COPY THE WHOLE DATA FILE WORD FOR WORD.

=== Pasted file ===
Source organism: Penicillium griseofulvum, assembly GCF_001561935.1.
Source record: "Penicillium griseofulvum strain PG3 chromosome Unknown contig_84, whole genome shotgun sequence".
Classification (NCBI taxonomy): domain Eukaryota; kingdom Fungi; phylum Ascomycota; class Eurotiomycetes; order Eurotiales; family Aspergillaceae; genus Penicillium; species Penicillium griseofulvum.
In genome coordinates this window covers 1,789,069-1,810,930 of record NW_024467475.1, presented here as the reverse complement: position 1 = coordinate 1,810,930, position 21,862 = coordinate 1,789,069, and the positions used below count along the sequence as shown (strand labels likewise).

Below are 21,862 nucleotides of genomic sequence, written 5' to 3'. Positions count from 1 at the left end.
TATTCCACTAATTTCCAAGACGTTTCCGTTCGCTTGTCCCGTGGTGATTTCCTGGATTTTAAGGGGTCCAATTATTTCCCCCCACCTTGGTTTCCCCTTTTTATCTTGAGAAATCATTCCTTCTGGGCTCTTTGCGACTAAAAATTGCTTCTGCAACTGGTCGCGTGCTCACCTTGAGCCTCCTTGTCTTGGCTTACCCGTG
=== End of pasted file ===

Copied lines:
Source organism: Penicillium griseofulvum, assembly GCF_001561935.1.
Source record: "Penicillium griseofulvum strain PG3 chromosome Unknown contig_84, whole genome shotgun sequence".
Classification (NCBI taxonomy): domain Eukaryota; kingdom Fungi; phylum Ascomycota; class Eurotiomycetes; order Eurotiales; family Aspergillaceae; genus Penicillium; species Penicillium griseofulvum.
In genome coordinates this window covers 1,789,069-1,810,930 of record NW_024467475.1, presented here as the reverse complement: position 1 = coordinate 1,810,930, position 21,862 = coordinate 1,789,069, and the positions used below count along the sequence as shown (strand labels likewise).

Below are 21,862 nucleotides of genomic sequence, written 5' to 3'. Positions count from 1 at the left end.
TATTCCACTAATTTCCAAGACGTTTCCGTTCGCTTGTCCCGTGGTGATTTCCTGGATTTTAAGGGGTCCAATTATTTCCCCCCACCTTGGTTTCCCCTTTTTATCTTGAGAAATCATTCCTTCTGGGCTCTTTGCGACTAAAAATTGCTTCTGCAACTGGTCGCGTGCTCACCTTGAGCCTCCTTGTCTTGGCTTACCCGTG